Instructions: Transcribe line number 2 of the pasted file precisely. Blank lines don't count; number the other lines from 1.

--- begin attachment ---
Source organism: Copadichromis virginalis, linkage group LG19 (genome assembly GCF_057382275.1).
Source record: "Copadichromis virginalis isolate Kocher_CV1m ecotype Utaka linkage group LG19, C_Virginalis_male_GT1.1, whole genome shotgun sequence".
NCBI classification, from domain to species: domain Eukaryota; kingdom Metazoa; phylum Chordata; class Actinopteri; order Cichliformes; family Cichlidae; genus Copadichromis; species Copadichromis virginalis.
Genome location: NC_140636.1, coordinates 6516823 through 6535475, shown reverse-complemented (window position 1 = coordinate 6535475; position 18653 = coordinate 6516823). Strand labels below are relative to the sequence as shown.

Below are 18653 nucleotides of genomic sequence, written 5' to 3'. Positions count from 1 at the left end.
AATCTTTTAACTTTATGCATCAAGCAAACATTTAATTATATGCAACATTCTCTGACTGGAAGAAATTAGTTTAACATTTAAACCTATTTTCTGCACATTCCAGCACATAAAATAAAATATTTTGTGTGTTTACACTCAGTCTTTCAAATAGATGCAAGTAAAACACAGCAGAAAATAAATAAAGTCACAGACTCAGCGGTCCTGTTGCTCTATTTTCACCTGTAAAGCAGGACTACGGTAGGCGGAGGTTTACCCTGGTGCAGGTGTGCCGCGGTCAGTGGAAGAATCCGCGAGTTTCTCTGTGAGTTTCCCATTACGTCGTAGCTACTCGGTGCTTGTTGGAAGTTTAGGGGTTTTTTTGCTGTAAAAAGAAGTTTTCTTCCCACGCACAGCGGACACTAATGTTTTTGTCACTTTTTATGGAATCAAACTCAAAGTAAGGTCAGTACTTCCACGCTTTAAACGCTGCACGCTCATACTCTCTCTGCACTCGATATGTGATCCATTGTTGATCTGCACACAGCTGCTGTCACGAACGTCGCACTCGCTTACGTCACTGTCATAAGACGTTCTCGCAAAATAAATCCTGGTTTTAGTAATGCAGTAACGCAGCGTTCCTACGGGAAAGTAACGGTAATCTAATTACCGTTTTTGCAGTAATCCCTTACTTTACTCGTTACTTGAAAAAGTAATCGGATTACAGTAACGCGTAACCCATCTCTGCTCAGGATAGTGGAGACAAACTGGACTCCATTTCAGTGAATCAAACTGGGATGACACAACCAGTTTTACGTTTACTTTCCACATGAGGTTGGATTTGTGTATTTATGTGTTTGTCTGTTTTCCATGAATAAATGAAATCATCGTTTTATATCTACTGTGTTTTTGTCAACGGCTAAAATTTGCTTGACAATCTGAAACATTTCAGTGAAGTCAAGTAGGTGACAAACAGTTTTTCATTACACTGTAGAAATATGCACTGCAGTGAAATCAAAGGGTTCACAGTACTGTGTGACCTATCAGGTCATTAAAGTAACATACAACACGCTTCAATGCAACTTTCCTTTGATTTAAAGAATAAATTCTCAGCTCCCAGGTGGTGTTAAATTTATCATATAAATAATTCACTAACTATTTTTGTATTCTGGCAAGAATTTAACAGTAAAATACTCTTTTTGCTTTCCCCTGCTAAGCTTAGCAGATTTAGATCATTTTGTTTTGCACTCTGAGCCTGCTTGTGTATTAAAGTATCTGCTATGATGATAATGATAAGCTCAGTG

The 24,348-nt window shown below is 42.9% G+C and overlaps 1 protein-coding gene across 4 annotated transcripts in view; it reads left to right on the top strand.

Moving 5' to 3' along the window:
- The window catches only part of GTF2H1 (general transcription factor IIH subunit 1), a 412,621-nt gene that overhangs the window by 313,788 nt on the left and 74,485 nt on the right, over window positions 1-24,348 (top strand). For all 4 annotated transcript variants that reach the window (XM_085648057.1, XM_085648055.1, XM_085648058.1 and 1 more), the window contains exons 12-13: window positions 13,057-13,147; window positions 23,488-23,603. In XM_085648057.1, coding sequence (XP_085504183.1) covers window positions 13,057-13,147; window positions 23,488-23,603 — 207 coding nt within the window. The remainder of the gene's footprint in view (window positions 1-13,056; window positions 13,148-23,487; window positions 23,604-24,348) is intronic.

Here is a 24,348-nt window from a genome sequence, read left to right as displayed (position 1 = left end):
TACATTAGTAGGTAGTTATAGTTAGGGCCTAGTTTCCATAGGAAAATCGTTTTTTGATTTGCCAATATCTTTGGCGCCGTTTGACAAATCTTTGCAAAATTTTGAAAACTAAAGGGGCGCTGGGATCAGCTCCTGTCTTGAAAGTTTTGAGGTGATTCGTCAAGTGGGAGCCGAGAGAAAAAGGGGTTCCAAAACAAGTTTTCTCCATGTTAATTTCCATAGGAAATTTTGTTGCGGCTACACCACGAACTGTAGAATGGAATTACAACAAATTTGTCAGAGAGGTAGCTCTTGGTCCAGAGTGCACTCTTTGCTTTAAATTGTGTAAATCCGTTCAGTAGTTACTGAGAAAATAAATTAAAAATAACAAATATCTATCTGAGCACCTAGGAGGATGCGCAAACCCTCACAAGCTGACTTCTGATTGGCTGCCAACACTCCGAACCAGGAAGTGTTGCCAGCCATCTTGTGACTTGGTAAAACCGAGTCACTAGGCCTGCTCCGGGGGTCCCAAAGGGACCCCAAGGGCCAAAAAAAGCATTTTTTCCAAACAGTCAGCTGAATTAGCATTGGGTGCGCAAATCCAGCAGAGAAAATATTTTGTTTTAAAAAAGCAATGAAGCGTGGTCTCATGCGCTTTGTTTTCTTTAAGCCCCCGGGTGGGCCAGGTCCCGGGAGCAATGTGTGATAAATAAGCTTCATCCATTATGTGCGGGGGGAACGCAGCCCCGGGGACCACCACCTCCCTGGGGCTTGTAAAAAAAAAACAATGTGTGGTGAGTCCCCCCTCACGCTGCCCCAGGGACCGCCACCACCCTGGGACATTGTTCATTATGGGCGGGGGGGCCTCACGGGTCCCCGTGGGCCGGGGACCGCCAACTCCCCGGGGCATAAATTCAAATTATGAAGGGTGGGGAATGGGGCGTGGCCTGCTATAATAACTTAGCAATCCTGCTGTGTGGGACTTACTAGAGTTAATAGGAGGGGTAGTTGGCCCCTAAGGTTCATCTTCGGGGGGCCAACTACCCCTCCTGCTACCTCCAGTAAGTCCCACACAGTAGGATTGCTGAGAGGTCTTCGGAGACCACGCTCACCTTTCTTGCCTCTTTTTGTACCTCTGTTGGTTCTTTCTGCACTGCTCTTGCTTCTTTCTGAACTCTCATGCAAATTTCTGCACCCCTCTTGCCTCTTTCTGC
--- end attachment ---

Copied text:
Source record: "Copadichromis virginalis isolate Kocher_CV1m ecotype Utaka linkage group LG19, C_Virginalis_male_GT1.1, whole genome shotgun sequence".